Monarch Butterflies gather on trees in groups and is known as "Clustering."

Life Stages illustrated of the Monarch Butterfly

Great Blue Heron -Fish are their primary prey, but they also eat insects, rodents, birds, and small reptiles and amphibians. They usually stalk and stab their prey in shallow water or on the ground. Great Blue Herons are often seen stalking meadow voles and shrews in fields. Sometimes they catch insects in flight, including grasshoppers, dragonflies, moths, and butterflies.

The family Ardeidae contains the herons, egrets, and bitterns. Herons and Egrets are medium to large sized wadng birds with long necks and legs. Bitterns tend to be shorter necked and more secrative. Unlike other long necked birds suck as storks, ibises and spoonbills, members of Ardeidae fly with their necks retracted. There are 61 species world wide, 17 North American species, and 12 Californian species.

Great Blue Herons nest in colonies that often include other species of herons. They usually build nests from 20 to 60 feet up in tall trees. Along coastlines, Great Blue Herons may use cliff ledges and rock outcrops for nest sites. Males gather twigs and small branches that are up to a foot long and pass the material to the females who construct the nest. When first built, the nests are rather flimsy and shallow, but material is added each season as nests are reused, resulting in bulky nests up to 40 inches in diameter. They are lined with finer twigs, grass, and leaves. The female lays three to five light blue eggs.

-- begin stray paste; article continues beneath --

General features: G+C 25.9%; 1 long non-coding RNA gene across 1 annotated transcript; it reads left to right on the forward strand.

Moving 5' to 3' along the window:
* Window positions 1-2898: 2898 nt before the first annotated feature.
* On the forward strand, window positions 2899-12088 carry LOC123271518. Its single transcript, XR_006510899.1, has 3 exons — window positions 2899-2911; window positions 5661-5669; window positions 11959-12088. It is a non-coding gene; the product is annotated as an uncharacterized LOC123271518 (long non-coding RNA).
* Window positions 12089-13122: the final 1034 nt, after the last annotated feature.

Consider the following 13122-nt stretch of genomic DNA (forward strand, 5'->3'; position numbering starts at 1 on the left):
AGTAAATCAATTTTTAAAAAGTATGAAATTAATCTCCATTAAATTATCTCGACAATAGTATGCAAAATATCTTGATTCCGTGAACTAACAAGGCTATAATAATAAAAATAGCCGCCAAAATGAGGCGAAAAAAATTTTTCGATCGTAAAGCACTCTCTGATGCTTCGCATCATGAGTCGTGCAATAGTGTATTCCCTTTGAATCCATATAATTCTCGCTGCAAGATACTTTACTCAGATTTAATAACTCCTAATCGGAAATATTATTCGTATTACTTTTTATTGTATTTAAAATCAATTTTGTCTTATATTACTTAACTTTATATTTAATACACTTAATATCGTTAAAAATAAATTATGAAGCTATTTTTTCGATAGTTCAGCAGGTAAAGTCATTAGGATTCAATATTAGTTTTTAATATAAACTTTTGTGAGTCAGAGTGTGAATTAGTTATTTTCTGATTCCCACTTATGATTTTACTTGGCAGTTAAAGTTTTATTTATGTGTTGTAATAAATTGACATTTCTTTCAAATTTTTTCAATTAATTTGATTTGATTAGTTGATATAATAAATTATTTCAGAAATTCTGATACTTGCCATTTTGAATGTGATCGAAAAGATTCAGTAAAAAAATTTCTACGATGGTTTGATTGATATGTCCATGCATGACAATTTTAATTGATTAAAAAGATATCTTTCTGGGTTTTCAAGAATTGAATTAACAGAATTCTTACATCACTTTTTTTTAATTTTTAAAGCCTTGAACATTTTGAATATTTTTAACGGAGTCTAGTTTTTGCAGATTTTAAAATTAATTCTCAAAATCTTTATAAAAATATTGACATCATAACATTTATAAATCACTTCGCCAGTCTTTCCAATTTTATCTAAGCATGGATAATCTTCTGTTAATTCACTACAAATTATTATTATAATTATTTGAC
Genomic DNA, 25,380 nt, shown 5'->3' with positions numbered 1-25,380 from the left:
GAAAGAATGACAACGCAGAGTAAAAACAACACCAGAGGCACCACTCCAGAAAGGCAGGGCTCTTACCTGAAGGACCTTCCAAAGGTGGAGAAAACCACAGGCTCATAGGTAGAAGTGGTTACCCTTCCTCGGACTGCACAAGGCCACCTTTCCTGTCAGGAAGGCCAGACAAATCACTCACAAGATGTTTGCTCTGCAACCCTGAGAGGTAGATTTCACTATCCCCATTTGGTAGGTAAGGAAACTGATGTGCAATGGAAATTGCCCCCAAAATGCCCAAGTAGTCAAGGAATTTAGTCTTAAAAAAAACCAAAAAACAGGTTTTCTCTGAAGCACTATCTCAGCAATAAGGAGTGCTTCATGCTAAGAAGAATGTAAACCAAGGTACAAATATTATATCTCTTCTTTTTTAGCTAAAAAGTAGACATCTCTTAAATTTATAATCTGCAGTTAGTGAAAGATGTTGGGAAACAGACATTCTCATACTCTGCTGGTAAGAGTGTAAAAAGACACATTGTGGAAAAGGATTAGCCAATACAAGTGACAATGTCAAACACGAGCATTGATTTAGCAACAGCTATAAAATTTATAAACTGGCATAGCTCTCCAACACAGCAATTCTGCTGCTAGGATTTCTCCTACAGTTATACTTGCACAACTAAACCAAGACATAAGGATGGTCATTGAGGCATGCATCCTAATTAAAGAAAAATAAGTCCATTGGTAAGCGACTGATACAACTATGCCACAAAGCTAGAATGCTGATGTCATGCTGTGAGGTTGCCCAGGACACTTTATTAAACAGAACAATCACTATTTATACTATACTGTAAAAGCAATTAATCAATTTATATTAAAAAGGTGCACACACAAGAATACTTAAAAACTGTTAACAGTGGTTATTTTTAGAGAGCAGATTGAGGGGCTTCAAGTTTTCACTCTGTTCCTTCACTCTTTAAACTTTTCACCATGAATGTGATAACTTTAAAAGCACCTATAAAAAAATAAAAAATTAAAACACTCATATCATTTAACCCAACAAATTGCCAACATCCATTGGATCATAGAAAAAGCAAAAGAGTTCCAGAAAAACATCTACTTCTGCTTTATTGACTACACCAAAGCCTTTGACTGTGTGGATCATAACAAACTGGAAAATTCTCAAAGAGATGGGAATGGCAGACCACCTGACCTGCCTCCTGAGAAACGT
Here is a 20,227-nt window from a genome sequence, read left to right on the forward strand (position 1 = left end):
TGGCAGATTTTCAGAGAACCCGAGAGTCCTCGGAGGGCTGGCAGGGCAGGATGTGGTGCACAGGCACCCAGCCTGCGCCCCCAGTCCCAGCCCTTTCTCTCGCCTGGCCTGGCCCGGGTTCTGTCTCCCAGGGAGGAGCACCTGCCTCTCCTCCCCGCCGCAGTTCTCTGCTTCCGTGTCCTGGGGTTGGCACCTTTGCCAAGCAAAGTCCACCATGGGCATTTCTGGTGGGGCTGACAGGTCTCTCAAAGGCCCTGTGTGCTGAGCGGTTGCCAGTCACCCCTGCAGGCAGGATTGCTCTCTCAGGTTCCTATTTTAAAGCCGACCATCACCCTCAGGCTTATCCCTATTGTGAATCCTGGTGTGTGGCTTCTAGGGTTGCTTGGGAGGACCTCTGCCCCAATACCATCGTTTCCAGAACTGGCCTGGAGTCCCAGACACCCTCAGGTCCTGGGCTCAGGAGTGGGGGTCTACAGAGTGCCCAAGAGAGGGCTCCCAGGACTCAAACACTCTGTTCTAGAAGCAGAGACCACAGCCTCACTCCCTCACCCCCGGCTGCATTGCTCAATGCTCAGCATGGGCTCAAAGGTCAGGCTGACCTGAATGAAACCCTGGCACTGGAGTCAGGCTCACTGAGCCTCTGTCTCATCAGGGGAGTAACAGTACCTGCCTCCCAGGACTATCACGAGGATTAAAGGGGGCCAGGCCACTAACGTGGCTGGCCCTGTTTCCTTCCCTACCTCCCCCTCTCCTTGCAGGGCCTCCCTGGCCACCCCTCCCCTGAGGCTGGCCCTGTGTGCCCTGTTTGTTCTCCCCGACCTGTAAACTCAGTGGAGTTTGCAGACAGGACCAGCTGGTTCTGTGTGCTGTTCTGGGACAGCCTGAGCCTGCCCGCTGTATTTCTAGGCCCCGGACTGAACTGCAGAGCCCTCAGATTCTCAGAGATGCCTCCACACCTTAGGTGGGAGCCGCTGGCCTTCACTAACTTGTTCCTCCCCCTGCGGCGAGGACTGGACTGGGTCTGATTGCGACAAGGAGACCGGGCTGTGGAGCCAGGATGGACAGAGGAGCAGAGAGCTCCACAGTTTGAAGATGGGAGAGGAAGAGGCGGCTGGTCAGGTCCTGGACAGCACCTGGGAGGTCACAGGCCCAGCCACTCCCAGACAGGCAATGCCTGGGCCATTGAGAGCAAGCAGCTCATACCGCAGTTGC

Nestlings in the rookeries are noisy. When the parents arrive with food, they make sounds that resemble the barking of puppies. For the first several weeks of the nestlings’ lives, at least one parent is present at all times. When threatened, young Great Blue Herons regurgitate over the edge of the nest onto their harassers. After two months they can fly, and by three months they leave the nest.


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